The peer comparison intervention had several features that helped with effectiveness. Physicians received individual feedback about their own prescribing regularly, every month for 18 months. The feedback was for a highly specific subset of patients about whom we were nearly certain that antibiotics were inappropriate. We used a high-performing referent to which we provided positive reinforcement. We told the top performing doctors—those with the lowest antibiotic prescribing rate—just that: ‘You are a Top Performer.’ We gave the doctors with higher antibiotic prescribing rates the message that ‘You are not a Top Performer.’ Such emotionally laden feedback is attention-getting and connotes social approval or disapproval that can prevent boomerang effects.2

In another recent, large study of social norm feedback, Hallsworth et al.7 randomly assigned 1,500 high-antibiotic-prescribing general practices in England to receive a letter from England’s Chief Medical Officer. There was a statistically significant difference in antibiotic prescribing between control practices (131 antibiotic prescriptions per 1000 population) and intervention practices (127 antibiotic prescriptions per 1000 population) in the following 6 months. The effect size was small, but the intervention was simple and the reach was very broad. The investigators attributed the effectiveness of the intervention to comparison with local social norms, the high-profile nature of the feedback-giver, and presenting three specific, feasible actions recipients could undertake (providing self-care advice, offering delayed antibiotic prescriptions and discussing the feedback with colleagues).

Beyond feedback, we and others have responded to recent calls to use behavioural science to examine or improve antibiotic prescribing.8 In a retrospective study, we examined a contextual factor, time-of-day, to show that clinicians may be in a different cognitive state and are more likely to prescribe antibiotics later in their clinical sessions, when they might have greater ‘decision fatigue.’9 In a survey-based study of framing effects, we found that physicians were 12% more likely to prescribe aggressive treatments, such as broader-spectrum antibiotics, when aggressive treatments were presented individually rather than as part of a group.10 In a randomised trial, we demonstrated the effectiveness of signed, personalised, precommitment posters to reduce antibiotic prescribing.11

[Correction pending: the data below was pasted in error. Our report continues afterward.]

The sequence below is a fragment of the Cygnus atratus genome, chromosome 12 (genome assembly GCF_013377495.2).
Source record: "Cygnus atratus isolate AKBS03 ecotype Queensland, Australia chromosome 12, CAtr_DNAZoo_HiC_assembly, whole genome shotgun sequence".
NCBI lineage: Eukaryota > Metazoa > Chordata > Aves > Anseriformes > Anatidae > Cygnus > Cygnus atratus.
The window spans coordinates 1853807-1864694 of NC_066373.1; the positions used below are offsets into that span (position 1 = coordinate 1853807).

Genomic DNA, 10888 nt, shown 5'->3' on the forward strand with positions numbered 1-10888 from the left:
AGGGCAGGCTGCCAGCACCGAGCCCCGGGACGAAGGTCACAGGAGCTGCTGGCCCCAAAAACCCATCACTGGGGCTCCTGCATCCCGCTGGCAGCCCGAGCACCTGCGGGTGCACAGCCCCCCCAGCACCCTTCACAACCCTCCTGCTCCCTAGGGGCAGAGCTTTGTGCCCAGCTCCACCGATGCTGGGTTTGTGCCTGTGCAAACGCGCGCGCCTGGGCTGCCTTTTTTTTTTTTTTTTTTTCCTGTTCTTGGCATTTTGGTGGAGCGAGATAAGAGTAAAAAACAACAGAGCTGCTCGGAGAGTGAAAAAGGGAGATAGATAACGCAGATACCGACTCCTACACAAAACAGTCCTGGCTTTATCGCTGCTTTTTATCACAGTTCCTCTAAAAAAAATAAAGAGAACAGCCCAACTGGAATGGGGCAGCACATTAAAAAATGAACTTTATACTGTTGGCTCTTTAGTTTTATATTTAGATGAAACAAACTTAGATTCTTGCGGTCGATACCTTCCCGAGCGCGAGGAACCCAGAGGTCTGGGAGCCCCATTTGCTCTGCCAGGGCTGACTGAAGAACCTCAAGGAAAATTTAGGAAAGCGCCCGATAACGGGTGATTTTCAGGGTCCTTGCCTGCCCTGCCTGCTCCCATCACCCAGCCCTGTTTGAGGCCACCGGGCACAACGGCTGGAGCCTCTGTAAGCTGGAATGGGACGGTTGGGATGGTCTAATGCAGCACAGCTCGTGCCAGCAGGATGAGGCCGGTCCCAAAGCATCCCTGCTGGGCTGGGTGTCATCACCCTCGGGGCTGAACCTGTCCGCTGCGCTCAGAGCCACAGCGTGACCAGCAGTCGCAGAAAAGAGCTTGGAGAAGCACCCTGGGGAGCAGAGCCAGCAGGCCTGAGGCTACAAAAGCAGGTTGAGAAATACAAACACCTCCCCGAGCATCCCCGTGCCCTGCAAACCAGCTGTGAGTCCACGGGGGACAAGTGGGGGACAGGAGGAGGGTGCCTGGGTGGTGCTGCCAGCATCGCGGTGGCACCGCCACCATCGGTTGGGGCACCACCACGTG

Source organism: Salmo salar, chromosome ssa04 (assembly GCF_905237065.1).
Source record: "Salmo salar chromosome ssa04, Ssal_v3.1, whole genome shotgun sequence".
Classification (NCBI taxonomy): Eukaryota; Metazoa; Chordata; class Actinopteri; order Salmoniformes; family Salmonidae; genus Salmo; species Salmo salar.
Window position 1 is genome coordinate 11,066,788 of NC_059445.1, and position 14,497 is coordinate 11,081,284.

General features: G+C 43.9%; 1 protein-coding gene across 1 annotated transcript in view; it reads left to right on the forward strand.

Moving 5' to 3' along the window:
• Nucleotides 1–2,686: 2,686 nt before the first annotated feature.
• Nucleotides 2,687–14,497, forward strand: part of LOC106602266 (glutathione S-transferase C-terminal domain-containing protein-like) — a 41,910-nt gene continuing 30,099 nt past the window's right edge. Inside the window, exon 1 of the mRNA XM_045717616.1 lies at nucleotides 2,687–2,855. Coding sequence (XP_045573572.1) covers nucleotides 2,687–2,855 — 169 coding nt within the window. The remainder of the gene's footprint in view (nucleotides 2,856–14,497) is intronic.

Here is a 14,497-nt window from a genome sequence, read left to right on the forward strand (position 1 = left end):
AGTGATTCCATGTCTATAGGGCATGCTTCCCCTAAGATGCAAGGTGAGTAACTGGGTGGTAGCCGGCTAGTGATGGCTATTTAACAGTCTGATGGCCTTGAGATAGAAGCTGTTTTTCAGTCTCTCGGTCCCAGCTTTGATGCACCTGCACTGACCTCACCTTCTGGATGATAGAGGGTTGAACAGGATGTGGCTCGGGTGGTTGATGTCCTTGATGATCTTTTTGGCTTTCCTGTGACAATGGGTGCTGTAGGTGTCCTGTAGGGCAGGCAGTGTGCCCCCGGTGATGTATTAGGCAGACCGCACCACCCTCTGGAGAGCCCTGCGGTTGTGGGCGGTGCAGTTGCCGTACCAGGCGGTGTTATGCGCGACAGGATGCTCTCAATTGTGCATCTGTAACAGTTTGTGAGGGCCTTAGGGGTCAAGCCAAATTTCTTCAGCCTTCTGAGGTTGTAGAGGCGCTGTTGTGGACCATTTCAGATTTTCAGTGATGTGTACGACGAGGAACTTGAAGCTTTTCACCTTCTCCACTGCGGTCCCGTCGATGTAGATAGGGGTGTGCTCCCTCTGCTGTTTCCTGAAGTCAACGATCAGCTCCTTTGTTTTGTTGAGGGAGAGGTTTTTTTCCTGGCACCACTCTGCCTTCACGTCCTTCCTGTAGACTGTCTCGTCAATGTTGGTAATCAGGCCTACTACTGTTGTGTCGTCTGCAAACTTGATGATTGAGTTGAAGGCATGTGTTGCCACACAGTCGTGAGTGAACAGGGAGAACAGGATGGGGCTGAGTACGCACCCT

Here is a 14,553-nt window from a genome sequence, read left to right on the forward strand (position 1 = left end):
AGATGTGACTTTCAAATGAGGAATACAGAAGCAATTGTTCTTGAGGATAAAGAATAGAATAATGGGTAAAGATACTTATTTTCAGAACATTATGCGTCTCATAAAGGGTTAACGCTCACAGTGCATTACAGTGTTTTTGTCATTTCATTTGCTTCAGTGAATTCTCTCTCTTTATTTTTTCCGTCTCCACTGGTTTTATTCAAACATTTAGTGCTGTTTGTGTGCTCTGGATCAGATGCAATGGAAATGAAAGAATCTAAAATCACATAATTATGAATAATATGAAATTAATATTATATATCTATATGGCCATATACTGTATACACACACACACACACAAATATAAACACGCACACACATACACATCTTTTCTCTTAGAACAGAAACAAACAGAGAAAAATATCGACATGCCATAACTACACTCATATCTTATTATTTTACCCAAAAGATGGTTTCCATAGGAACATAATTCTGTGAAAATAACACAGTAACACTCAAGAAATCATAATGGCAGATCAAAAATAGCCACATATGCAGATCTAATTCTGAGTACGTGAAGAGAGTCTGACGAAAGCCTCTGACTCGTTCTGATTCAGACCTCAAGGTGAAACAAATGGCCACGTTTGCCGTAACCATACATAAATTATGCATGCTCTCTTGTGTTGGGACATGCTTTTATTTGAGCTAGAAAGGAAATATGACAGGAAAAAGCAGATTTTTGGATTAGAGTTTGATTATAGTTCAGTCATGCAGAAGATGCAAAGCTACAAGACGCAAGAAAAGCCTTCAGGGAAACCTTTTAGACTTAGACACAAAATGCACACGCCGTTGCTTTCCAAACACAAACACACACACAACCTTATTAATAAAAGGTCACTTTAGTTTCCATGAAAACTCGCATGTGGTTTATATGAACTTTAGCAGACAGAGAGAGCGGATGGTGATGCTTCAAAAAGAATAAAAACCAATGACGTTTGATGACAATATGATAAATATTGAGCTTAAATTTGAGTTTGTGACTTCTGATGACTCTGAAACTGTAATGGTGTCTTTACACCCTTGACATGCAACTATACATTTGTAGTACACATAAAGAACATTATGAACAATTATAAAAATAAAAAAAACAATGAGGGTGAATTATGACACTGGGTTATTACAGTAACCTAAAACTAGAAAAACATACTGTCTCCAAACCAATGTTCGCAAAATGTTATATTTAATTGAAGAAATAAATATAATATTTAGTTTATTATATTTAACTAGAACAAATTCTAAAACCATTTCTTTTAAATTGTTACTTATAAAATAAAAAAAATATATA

Most recently, we published a preliminary analysis examining the association between antibiotic prescribing and ‘cognitive reflection.’12 Cognitive reflection refers to the tendency of some people to make snap decisions without effortful thought and others’ tendency to make more considered decisions. In fact, cognitive reflection is related to the title and main point of Kahnemann’s book, Thinking Fast and Slow. We hypothesised that clinicians who tended to ‘think fast’ would make snap decisions and would have higher antibiotic prescribing rates. We also thought that clinicians who tended to ‘think slow’ would expend the effort to consider why antibiotics were not necessary and have lower antibiotic prescribing rates. However, we were surprised to find that there appeared to be a ‘sweet spot’ of cognitive reflection above and below which clinicians had a higher antibiotic prescribing rate. The effect size was small, about a 5% absolute difference in antibiotic prescribing, but clearly we or others need to do more work to better understand the relationship between cognitive reflection and prescribing.

Behavioural science has revealed many tools to enable us to look beyond regression to the mean and, instead, move the mean on appropriate prescribing. The Hawthorne effect needs to be anticipated and accounted for, but it is powerful and is underused as an intervention in its own right. Clinicians’ different cognitive states and cognitive styles may be related to prescribing and may modify the effectiveness of different interventions. Finally, feedback can be effective, but it needs to be well designed. Feedback should be regular, frequent, actionable, directed at people who have control over making change, employ carefully chosen comparators, and include a sense of social approval to move the mean in the desired direction.


J.A.L. has received grant funding from Astellas, Pharma Inc. on an unrelated topic.